Apart from easing the workload of teams at each level, there is something intrinsically motivating to field and district teams about Reveal’s ability to quickly report on the area successfully covered in an intervention and the area still remaining to be covered. Smart maps allow field teams to quickly visualize coverage data. These digital maps give field teams a sense of ownership of their results as well, and enables a more hands-off, automated approach that can free up resources for more pressing needs. Mr. Phiri has seen this trend play out firsthand, “Seeing the numbers change every day sometimes motivates field workers, because they are a direct reflection of their sweat and hard work. It really encourages people to go to farther places that they couldn’t reach last time. After all, a motivated worker is a performing worker.”
Another benefit to visualizing project progress on maps is that it eliminates any possibility of falsifying reporting progress. In many household-level interventions, true coverage is hard to calculate, because field teams often return from a long day and for various reasons claim they have been to areas that they decidedly have not. As a mid-level administrator, Mr. Phiri is a big fan of the reliable figures, “The dashboards and the maps have enlightened us and increased the number of people impacted by these programs. Reveal forces teams to follow a certain structure and engages supervisors so we are virtually there. This way we have enhanced supervision, there’s no cheating, and more houses are reached.”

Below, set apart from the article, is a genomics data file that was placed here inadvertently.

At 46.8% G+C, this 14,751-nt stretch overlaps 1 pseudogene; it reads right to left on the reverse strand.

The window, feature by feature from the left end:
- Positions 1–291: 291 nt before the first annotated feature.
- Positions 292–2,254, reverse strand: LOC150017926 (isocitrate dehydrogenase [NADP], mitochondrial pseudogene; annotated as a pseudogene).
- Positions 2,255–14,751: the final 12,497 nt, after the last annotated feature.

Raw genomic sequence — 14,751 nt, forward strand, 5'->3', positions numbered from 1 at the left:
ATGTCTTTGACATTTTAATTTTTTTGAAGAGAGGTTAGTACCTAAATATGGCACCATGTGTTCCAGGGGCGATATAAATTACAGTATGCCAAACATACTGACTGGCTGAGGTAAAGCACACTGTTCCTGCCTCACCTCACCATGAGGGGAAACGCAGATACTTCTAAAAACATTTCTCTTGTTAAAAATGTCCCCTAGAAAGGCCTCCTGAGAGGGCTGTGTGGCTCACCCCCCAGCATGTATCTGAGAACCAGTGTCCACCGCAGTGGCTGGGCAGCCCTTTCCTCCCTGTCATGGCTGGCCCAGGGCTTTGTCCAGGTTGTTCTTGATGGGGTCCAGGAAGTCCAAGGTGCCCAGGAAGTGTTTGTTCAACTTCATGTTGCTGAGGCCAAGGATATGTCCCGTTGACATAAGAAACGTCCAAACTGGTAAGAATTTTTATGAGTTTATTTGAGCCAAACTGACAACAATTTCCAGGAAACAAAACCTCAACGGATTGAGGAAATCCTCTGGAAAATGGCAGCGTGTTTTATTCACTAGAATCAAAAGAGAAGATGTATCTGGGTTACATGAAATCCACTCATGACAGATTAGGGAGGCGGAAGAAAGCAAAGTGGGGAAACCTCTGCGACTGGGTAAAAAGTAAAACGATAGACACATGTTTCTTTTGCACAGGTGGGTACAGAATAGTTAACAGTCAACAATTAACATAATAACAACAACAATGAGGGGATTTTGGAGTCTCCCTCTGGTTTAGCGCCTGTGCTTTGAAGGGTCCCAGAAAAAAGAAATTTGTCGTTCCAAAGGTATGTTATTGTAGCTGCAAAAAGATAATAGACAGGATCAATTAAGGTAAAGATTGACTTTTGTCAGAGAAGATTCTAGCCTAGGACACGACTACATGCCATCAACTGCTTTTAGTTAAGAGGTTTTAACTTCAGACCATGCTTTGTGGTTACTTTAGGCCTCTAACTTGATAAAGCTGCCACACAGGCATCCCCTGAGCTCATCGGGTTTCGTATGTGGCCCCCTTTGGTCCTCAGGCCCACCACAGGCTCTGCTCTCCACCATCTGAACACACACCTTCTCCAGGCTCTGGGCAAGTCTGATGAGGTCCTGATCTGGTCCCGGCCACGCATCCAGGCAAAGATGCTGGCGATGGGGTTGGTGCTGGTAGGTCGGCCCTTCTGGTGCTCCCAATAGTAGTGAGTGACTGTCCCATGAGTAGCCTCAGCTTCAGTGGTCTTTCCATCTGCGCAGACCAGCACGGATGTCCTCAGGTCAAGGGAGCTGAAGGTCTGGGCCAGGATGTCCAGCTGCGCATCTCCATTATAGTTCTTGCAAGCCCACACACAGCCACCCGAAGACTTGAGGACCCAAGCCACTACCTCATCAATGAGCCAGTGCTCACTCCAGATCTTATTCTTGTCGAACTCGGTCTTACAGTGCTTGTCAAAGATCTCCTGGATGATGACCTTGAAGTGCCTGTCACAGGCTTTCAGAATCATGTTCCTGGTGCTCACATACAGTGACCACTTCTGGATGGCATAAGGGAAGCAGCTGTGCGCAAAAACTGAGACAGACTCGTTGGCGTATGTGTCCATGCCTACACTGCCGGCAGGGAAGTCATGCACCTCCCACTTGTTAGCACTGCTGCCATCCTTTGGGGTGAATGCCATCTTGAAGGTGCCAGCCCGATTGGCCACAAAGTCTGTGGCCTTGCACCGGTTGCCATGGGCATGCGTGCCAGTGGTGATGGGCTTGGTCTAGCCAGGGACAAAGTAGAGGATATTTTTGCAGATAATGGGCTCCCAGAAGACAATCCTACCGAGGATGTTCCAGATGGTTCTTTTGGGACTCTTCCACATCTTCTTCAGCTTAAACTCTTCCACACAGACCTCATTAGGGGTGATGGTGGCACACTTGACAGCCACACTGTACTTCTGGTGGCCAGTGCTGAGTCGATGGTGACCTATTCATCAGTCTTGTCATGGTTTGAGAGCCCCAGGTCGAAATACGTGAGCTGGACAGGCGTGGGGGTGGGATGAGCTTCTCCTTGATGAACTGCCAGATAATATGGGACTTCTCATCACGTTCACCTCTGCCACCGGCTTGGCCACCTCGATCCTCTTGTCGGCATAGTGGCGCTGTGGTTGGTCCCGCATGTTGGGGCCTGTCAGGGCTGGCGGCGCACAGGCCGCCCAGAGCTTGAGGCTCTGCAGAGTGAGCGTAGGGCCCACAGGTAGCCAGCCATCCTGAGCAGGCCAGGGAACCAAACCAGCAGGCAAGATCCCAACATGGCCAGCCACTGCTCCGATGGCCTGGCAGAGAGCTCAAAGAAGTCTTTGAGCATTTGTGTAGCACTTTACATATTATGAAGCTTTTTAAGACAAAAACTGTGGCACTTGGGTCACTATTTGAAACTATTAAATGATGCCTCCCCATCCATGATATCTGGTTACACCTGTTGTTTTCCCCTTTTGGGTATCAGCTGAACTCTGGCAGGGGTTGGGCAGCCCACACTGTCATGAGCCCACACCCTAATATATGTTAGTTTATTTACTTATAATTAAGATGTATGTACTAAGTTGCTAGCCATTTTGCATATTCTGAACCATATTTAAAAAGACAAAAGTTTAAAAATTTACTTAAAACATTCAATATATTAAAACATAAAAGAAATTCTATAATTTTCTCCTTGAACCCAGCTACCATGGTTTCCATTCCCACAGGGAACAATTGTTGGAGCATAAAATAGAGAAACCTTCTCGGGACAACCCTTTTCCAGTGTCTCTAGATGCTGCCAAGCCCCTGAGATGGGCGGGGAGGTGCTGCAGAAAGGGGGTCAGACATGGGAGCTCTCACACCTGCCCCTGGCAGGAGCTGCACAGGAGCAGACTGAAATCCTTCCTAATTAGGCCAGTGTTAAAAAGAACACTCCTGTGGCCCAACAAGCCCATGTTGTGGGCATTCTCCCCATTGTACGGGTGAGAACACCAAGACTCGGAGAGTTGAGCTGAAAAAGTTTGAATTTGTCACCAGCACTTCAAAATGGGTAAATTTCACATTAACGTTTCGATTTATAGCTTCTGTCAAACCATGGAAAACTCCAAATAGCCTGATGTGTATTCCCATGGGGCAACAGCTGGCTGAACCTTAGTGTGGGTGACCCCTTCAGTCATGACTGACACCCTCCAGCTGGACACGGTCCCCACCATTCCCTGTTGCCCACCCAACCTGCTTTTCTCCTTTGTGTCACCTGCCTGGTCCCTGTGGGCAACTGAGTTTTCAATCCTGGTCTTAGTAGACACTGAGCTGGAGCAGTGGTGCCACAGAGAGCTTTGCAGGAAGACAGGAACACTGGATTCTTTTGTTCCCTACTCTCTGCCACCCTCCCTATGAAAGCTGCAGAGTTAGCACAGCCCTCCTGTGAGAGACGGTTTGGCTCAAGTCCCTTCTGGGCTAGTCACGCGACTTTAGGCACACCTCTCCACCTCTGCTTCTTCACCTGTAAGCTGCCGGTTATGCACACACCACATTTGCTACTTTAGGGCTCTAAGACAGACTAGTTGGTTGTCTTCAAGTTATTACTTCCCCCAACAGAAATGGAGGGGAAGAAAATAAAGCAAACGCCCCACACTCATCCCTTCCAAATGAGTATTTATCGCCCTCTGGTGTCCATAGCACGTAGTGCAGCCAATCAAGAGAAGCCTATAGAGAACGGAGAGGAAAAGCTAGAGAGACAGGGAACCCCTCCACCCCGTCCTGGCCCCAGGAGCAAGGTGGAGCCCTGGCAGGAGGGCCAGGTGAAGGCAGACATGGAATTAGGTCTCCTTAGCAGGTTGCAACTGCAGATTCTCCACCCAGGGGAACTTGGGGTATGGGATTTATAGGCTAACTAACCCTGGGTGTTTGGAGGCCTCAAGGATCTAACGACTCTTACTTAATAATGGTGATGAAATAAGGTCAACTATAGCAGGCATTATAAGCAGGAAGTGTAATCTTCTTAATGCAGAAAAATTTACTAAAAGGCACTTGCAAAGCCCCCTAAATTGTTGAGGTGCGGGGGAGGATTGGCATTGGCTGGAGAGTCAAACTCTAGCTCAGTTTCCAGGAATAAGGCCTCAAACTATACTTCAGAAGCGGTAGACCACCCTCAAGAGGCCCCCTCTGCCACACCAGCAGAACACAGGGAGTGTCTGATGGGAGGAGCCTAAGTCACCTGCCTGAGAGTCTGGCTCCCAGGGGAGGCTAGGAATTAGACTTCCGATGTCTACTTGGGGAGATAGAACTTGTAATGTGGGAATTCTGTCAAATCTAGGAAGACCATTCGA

Further, now that he and his teams have used Reveal, he is of the opinion that it is not worth going back to doing these interventions without it, “We need to move a step forward. Zambia is a developing country, so we are striving to reach these malaria-free targets and it’s my hope and belief that by using this technology we can achieve that. It’s everyone’s desire to improve our status.” The introduction of Reveal to this district health office has been well-received beyond just the teams who work on malaria interventions. When presentations are given to the office using the dashboards and maps, it promotes transparency and makes the progress accessible to everyone,
“This technology has stirred us up as a district. It has enhanced our work, and everyone is able to follow what’s going on regardless of profession. Every member of staff now has something to say about malaria.”
The Zambia National Malaria Elimination Centre has adopted the slogan “Malaria Ends With Me” to rally around its interventions and promote its goal to rid the country of malaria by 2021. Mr. Phiri truly is the physical embodiment of this phrase, and wholeheartedly knows that malaria elimination would fundamentally change people’s lives in Zambia. This notion is what sustains his work on a daily basis, “I’m only talking to you now because I’m healthy. If I had malaria, I’d be in bed. It’s lost hours. If I were sick, I wouldn’t be around to spend time with my family or I wouldn’t be able to do work for the nation and contribute to the country’s GDP. Something as small as a mosquito can paralyze the whole country in this regard. The government spends huge sums of money to get rid of malaria; without malaria, how else could this money be spent?” With leaders like Mr. Phiri, and tools that optimize interventions like Reveal, Zambia just might be on the verge of answering that question.